Using a Sledgehammer to Crack a Nut: Why FATCA Will Not Stand
Frederic Alain Behrens
University of Wisconsin - Madison - Wisconsin Law Review
April 9, 2013
Wisconsin Law Review, Vol. 2013, No. 1, pp. 205-236
The Foreign Account Tax Compliance Act (FATCA) became law in 2010 and is an important development in combatting income tax evasion. Under FATCA, American individual and corporate taxpayers must provide comprehensive information to the Internal Revenue Service (IRS) regarding foreign bank accounts. In addition, a more controversial part of FATCA requires foreign banks to report directly to the IRS certain information about financial accounts held by American taxpayers.
These drastic changes in American tax policy are alarming to the international financial community. International banks are forced to implement expensive compliance programs to satisfy the information reporting requirements. An increasing number of foreign financial institutions will no longer want any involvement with American citizens or investments. Furthermore, Americans living abroad might be forced to denounce their American citizenship in order to gain access to insurance and basic banking options.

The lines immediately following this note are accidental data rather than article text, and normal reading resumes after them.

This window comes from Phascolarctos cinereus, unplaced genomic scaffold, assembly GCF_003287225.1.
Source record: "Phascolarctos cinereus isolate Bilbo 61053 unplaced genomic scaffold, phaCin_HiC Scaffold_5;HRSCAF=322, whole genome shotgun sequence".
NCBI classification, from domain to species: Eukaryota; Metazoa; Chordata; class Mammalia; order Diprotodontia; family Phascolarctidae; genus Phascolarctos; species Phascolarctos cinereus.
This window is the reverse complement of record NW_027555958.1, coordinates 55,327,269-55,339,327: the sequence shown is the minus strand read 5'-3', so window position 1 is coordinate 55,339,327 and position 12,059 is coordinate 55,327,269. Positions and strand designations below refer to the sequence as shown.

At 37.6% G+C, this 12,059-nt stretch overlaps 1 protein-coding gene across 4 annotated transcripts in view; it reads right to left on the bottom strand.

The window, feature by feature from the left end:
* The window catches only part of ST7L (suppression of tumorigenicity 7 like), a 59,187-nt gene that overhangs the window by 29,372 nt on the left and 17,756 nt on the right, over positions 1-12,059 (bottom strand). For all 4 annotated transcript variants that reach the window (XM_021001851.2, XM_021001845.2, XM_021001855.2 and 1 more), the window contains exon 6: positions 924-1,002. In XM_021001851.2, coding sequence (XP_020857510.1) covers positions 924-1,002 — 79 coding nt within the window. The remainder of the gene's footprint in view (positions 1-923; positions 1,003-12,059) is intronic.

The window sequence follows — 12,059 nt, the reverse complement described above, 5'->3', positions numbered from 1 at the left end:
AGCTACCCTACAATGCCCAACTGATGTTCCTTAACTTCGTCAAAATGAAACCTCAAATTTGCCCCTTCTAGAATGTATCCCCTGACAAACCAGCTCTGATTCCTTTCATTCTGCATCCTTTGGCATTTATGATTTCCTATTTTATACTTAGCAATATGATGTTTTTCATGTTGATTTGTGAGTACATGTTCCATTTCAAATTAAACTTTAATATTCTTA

In response to the unilateral imposition of FATCA, foreign governments and banks may lobby for its repeal. This Comment examines factors in the global movement to repeal FATCA and suggests several workable solutions that would be agreeable to the United States and foreign nations. Specifically, this Comment suggests how investment income withholding and increased IRS enforcement actions are a better solution to prevent income tax evasion.
Number of Pages in PDF File: 32
Keywords: FATCA, tax, IRS, FBAR, offshore, foreign banks, FATCA repeal, withholding tax, tax policy, tax evasion, OVDI
Date posted: April 10, 2013